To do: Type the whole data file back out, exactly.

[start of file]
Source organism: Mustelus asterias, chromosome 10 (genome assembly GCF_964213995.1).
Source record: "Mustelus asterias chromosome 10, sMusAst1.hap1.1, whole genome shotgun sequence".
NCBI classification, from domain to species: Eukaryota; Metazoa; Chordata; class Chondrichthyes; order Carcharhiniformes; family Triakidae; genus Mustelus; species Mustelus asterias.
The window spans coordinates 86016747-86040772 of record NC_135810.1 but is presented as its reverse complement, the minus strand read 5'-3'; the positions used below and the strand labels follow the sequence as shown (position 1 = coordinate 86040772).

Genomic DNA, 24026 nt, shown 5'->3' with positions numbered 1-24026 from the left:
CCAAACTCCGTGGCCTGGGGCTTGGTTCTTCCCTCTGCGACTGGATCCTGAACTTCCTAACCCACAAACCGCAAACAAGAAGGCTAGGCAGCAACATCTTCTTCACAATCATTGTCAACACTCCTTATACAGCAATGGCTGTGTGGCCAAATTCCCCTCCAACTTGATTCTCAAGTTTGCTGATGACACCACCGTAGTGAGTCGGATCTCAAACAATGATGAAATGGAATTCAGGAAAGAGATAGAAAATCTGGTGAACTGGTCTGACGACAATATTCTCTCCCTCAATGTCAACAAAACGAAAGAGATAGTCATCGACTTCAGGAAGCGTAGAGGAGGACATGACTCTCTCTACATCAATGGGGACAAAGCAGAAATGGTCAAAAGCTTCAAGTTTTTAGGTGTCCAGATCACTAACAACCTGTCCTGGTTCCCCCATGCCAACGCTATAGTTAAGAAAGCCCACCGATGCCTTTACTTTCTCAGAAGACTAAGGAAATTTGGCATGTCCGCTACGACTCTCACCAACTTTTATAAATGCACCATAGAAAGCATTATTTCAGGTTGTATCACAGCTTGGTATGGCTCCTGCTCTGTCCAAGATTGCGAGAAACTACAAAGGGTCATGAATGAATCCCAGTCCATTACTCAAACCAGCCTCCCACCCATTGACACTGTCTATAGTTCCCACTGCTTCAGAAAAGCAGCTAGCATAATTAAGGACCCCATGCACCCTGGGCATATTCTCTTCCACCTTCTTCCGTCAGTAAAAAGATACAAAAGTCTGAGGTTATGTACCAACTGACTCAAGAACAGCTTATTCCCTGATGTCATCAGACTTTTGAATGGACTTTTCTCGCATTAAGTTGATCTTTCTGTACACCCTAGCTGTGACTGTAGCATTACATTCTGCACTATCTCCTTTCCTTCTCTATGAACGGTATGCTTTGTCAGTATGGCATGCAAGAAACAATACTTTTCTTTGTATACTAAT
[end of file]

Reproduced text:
Source organism: Mustelus asterias, chromosome 10 (genome assembly GCF_964213995.1).
Source record: "Mustelus asterias chromosome 10, sMusAst1.hap1.1, whole genome shotgun sequence".
NCBI classification, from domain to species: Eukaryota; Metazoa; Chordata; class Chondrichthyes; order Carcharhiniformes; family Triakidae; genus Mustelus; species Mustelus asterias.
The window spans coordinates 86016747-86040772 of record NC_135810.1 but is presented as its reverse complement, the minus strand read 5'-3'; the positions used below and the strand labels follow the sequence as shown (position 1 = coordinate 86040772).

Genomic DNA, 24026 nt, shown 5'->3' with positions numbered 1-24026 from the left:
CCAAACTCCGTGGCCTGGGGCTTGGTTCTTCCCTCTGCGACTGGATCCTGAACTTCCTAACCCACAAACCGCAAACAAGAAGGCTAGGCAGCAACATCTTCTTCACAATCATTGTCAACACTCCTTATACAGCAATGGCTGTGTGGCCAAATTCCCCTCCAACTTGATTCTCAAGTTTGCTGATGACACCACCGTAGTGAGTCGGATCTCAAACAATGATGAAATGGAATTCAGGAAAGAGATAGAAAATCTGGTGAACTGGTCTGACGACAATATTCTCTCCCTCAATGTCAACAAAACGAAAGAGATAGTCATCGACTTCAGGAAGCGTAGAGGAGGACATGACTCTCTCTACATCAATGGGGACAAAGCAGAAATGGTCAAAAGCTTCAAGTTTTTAGGTGTCCAGATCACTAACAACCTGTCCTGGTTCCCCCATGCCAACGCTATAGTTAAGAAAGCCCACCGATGCCTTTACTTTCTCAGAAGACTAAGGAAATTTGGCATGTCCGCTACGACTCTCACCAACTTTTATAAATGCACCATAGAAAGCATTATTTCAGGTTGTATCACAGCTTGGTATGGCTCCTGCTCTGTCCAAGATTGCGAGAAACTACAAAGGGTCATGAATGAATCCCAGTCCATTACTCAAACCAGCCTCCCACCCATTGACACTGTCTATAGTTCCCACTGCTTCAGAAAAGCAGCTAGCATAATTAAGGACCCCATGCACCCTGGGCATATTCTCTTCCACCTTCTTCCGTCAGTAAAAAGATACAAAAGTCTGAGGTTATGTACCAACTGACTCAAGAACAGCTTATTCCCTGATGTCATCAGACTTTTGAATGGACTTTTCTCGCATTAAGTTGATCTTTCTGTACACCCTAGCTGTGACTGTAGCATTACATTCTGCACTATCTCCTTTCCTTCTCTATGAACGGTATGCTTTGTCAGTATGGCATGCAAGAAACAATACTTTTCTTTGTATACTAAT